What I've learned over the past year is that he's an insatiable and knowledgeable collector of military-style watches of the Blancpain Fifty Fathoms/Lemania RAF Chronograph variety, and the co-owner of a watchmaking concern in Switzerland involved in manufacturing and prototyping for Swiss watch brands. This is no watchloving arriviste cashing in on the boom.
Baldwin bristles at the thought of 'factoryless' producers, whose sole interaction with the process of watchmaking is a click of a mouse to send an email to a supplier.
The Prime's case is manufactured completely in Meridian's Norwich workshops from one solid piece of stainless steel.
"We start with raw steel bars, and then rough out our case blank and back. The two are made as a pair. The cases are then machined to size and fitted together. We want our watches to last a lifetime. It's only by making our cases this way that we can ensure that they're solid and strong.
"We don't just test one movement. We test every single movement for between five and seven days, before final encasing takes place. The watches are then pressure checked to well over 1,000ft, but they'll survive 2,000 easily."
The first of many
Meridian's debut model, the Prime, is a 46mm-diameter watch identified by model numbers MP-01 through MP-10. The numbers account for a choice of black or white dials, small seconds at 6 o'clock or 9 o'clock and cases in four finishes: handpolished, hand-brushed, Meridian Black with its 'worn, vintage look' and DLC Pure Black. Baldwin points out that the handpolished case requires 3-4 hours finishing, while the hand-brushed version needs 2-3 hours work. Prices start at £4,695.
Each watch is fitted with a sandwich dial, made in-house, as are the bold skeleton hand sets. Meridian regards the handpainting of these parts as a way of ensuring each watch's individual identity, in the way that A. Lange & Söhne has made a virtue of the hand-engraving on its bridges differing from example to example.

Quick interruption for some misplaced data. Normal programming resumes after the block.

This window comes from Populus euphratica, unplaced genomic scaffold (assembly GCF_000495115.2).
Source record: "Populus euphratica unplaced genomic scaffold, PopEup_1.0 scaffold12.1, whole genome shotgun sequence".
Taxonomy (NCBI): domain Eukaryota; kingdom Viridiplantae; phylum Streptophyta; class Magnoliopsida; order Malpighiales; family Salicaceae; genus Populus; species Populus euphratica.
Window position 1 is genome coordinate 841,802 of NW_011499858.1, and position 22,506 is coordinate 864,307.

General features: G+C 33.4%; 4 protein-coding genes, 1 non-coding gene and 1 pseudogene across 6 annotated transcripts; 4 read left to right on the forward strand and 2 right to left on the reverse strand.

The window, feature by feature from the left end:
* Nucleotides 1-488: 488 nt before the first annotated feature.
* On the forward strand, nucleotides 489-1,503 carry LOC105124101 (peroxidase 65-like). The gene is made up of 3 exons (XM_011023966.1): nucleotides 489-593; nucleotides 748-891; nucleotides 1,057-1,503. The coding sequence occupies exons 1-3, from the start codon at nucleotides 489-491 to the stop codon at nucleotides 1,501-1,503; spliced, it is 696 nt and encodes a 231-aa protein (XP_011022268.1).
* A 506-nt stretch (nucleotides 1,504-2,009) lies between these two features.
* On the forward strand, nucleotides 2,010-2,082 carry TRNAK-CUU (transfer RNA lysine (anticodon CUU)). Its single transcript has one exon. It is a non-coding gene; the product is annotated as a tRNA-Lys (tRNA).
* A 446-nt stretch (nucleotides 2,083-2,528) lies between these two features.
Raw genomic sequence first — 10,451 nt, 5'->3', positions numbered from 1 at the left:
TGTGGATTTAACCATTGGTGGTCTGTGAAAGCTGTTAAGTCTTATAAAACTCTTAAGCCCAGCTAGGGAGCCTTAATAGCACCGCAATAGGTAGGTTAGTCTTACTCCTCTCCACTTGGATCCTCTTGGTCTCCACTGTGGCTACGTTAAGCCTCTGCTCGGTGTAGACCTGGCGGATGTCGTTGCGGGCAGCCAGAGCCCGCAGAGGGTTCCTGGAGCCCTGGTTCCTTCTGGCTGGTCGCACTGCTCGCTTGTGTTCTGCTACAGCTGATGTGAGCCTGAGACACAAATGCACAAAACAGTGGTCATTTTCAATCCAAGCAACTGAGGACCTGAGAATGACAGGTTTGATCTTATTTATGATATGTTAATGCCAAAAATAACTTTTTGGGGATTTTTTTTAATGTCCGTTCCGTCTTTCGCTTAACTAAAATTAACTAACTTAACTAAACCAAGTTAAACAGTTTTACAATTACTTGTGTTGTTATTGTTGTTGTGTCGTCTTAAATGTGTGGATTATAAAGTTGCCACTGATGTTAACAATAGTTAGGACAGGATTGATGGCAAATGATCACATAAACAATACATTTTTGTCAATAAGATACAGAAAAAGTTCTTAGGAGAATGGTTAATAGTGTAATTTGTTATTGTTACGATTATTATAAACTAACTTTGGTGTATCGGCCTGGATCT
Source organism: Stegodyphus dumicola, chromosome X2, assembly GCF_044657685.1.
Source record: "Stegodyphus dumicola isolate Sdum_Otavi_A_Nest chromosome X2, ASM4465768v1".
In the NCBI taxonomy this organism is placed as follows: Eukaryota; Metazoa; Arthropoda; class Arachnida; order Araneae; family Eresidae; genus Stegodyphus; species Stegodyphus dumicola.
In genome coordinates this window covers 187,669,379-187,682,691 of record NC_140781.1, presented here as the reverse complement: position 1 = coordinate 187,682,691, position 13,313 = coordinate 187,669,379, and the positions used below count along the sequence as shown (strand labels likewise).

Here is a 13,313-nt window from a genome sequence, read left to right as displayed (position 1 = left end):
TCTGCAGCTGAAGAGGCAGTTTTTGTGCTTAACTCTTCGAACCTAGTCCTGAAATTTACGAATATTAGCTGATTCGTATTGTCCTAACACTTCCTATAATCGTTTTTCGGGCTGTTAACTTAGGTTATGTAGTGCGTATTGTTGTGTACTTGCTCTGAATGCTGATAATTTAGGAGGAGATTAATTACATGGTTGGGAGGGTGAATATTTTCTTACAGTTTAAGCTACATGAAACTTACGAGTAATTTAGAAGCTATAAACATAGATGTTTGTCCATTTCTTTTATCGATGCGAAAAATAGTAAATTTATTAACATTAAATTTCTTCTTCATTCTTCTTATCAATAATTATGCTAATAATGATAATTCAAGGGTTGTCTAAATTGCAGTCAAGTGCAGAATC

Assembled from raw parts in the Norfolk workshops to Meridian's specification, from a Swiss-made Unitas 6497/98 base calibre, the reworked ebauche serves as a platform for the modifications of the five Prime calibres.
Baldwin's obsession to detail is that of an enthusiast rather than a manufacturer who needs to fixate about costs. Every Prime is supplied with a leather strap and a nylon strap, with complex, multi-part buckles. They attach to the watch with bars fixed by hex screws; each watch comes with a toolkit containing a special hex key, spare screws and spare bars.
Meridian has already planned its models for the next few years. Soon to arrive is a Prime with a 100-hour power reserve, achieved by adding an extra barrel; it will also feature hacking seconds and power reserve. As the 46mm diameter of the Prime may be too large for some, a new range of 42mm watches is also under development.
Thanks to Baldwin's Swiss connections, and his access to skill sets within his own Swiss interests that can benefit Meridian, it is no idle boast when he says that: "We're working on our own in-house movement, which we hope will be ready in 24 months." It's a bold claim made, ad nauseam, by every watch brand based in England. This time, though, there's reason to believe it.
Further information: www.meridianwatches.com